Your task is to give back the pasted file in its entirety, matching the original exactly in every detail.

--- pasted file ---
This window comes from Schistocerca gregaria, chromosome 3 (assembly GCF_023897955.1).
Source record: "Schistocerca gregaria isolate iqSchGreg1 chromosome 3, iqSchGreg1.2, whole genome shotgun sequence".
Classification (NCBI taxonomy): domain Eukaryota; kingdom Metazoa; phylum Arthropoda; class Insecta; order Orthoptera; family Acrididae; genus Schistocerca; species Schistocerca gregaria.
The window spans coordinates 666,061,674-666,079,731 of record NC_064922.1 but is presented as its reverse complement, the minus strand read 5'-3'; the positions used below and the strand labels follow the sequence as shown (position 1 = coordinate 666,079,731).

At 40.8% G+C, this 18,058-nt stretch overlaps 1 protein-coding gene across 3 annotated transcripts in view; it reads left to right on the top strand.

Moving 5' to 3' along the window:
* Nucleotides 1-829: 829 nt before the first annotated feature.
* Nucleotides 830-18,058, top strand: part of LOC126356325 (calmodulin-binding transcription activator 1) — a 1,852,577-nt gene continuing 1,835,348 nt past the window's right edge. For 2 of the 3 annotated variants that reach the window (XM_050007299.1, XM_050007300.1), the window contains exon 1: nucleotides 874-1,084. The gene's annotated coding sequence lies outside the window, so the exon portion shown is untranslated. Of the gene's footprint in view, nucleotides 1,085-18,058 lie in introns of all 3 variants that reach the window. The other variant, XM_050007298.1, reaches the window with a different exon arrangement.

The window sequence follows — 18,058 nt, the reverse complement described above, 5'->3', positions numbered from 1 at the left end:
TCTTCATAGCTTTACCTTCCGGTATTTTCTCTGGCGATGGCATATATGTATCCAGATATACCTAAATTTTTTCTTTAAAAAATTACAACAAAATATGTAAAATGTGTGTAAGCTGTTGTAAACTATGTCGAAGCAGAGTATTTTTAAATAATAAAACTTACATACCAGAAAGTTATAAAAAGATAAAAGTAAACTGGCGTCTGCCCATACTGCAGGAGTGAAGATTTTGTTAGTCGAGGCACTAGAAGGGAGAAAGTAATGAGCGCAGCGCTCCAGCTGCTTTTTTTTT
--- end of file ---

This window comes from Schistocerca gregaria, chromosome 3 (assembly GCF_023897955.1).
Source record: "Schistocerca gregaria isolate iqSchGreg1 chromosome 3, iqSchGreg1.2, whole genome shotgun sequence".
Classification (NCBI taxonomy): domain Eukaryota; kingdom Metazoa; phylum Arthropoda; class Insecta; order Orthoptera; family Acrididae; genus Schistocerca; species Schistocerca gregaria.
The window spans coordinates 666,061,674-666,079,731 of record NC_064922.1 but is presented as its reverse complement, the minus strand read 5'-3'; the positions used below and the strand labels follow the sequence as shown (position 1 = coordinate 666,079,731).

At 40.8% G+C, this 18,058-nt stretch overlaps 1 protein-coding gene across 3 annotated transcripts in view; it reads left to right on the top strand.

Moving 5' to 3' along the window:
* Nucleotides 1-829: 829 nt before the first annotated feature.
* Nucleotides 830-18,058, top strand: part of LOC126356325 (calmodulin-binding transcription activator 1) — a 1,852,577-nt gene continuing 1,835,348 nt past the window's right edge. For 2 of the 3 annotated variants that reach the window (XM_050007299.1, XM_050007300.1), the window contains exon 1: nucleotides 874-1,084. The gene's annotated coding sequence lies outside the window, so the exon portion shown is untranslated. Of the gene's footprint in view, nucleotides 1,085-18,058 lie in introns of all 3 variants that reach the window. The other variant, XM_050007298.1, reaches the window with a different exon arrangement.

The window sequence follows — 18,058 nt, the reverse complement described above, 5'->3', positions numbered from 1 at the left end:
TCTTCATAGCTTTACCTTCCGGTATTTTCTCTGGCGATGGCATATATGTATCCAGATATACCTAAATTTTTTCTTTAAAAAATTACAACAAAATATGTAAAATGTGTGTAAGCTGTTGTAAACTATGTCGAAGCAGAGTATTTTTAAATAATAAAACTTACATACCAGAAAGTTATAAAAAGATAAAAGTAAACTGGCGTCTGCCCATACTGCAGGAGTGAAGATTTTGTTAGTCGAGGCACTAGAAGGGAGAAAGTAATGAGCGCAGCGCTCCAGCTGCTTTTTTTTT